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Populism and social media: how politicians spread a fragmented ideology


Engesser, Sven; Ernst, Nicole; Esser, Frank; Büchel, Florin (2016). Populism and social media: how politicians spread a fragmented ideology. Information, Communication and Society:Epub ahead of print.

Abstract

Populism is a relevant but contested concept in political communication research. It has been well-researched in political manifestos and the mass media. The present study focuses on another part of the hybrid media system and explores how politicians in four countries (AT, CH, IT, UK) use Facebook and Twitter for populist purposes. Five key elements of populism are derived from the literature: emphasizing the sovereignty of the people, advocating for the people, attacking the elite, ostracizing others, and invoking the ‘heartland’. A qualitative text analysis reveals that populism manifests itself in a fragmented form on social media. Populist statements can be found across countries, parties, and politicians’ status levels. While a broad range of politicians advocate for the people, attacks on the economic elite are preferred by left-wing populists. Attacks on the media elite and ostracism of others, however, are predominantly conducted by right-wing speakers. Overall, the paper provides an in-depth analysis of populism on social media. It shows that social media give the populist actors the freedom to articulate their ideology and spread their messages. The paper also contributes to a refined conceptualization and measurement of populism in future studies.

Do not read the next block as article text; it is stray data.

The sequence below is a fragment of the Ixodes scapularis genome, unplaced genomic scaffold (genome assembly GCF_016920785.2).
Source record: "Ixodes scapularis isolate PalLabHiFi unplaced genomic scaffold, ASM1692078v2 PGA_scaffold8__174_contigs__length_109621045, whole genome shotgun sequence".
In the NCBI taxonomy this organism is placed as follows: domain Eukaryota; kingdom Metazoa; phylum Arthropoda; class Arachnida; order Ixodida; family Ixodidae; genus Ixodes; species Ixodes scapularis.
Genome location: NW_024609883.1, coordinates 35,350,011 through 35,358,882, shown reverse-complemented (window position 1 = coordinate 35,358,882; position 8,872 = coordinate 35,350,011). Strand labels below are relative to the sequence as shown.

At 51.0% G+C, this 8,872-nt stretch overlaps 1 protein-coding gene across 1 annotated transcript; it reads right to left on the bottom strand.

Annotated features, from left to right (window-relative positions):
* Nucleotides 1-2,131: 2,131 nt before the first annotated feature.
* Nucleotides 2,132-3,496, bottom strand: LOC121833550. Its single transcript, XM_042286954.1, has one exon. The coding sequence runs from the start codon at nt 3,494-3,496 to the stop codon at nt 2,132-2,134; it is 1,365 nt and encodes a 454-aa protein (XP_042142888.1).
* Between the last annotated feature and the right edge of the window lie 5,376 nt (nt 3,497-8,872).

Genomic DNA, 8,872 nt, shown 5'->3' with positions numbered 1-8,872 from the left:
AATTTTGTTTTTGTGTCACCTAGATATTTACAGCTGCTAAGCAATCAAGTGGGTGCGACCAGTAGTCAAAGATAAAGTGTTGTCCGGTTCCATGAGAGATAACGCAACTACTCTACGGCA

Abstract

Populism is a relevant but contested concept in political communication research. It has been well-researched in political manifestos and the mass media. The present study focuses on another part of the hybrid media system and explores how politicians in four countries (AT, CH, IT, UK) use Facebook and Twitter for populist purposes. Five key elements of populism are derived from the literature: emphasizing the sovereignty of the people, advocating for the people, attacking the elite, ostracizing others, and invoking the ‘heartland’. A qualitative text analysis reveals that populism manifests itself in a fragmented form on social media. Populist statements can be found across countries, parties, and politicians’ status levels. While a broad range of politicians advocate for the people, attacks on the economic elite are preferred by left-wing populists. Attacks on the media elite and ostracism of others, however, are predominantly conducted by right-wing speakers. Overall, the paper provides an in-depth analysis of populism on social media. It shows that social media give the populist actors the freedom to articulate their ideology and spread their messages. The paper also contributes to a refined conceptualization and measurement of populism in future studies.

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Additional indexing

Item Type:Journal Article, refereed, original work
Communities & Collections:06 Faculty of Arts > Institute of Mass Communication and Media Research
Dewey Decimal Classification:700 Arts
Language:English
Date:2016
Deposited On:02 Aug 2016 11:53
Last Modified:02 Aug 2016 11:53
Publisher:Taylor & Francis
ISSN:1369-118X
Publisher DOI:https://doi.org/10.1080/1369118X.2016.1207697

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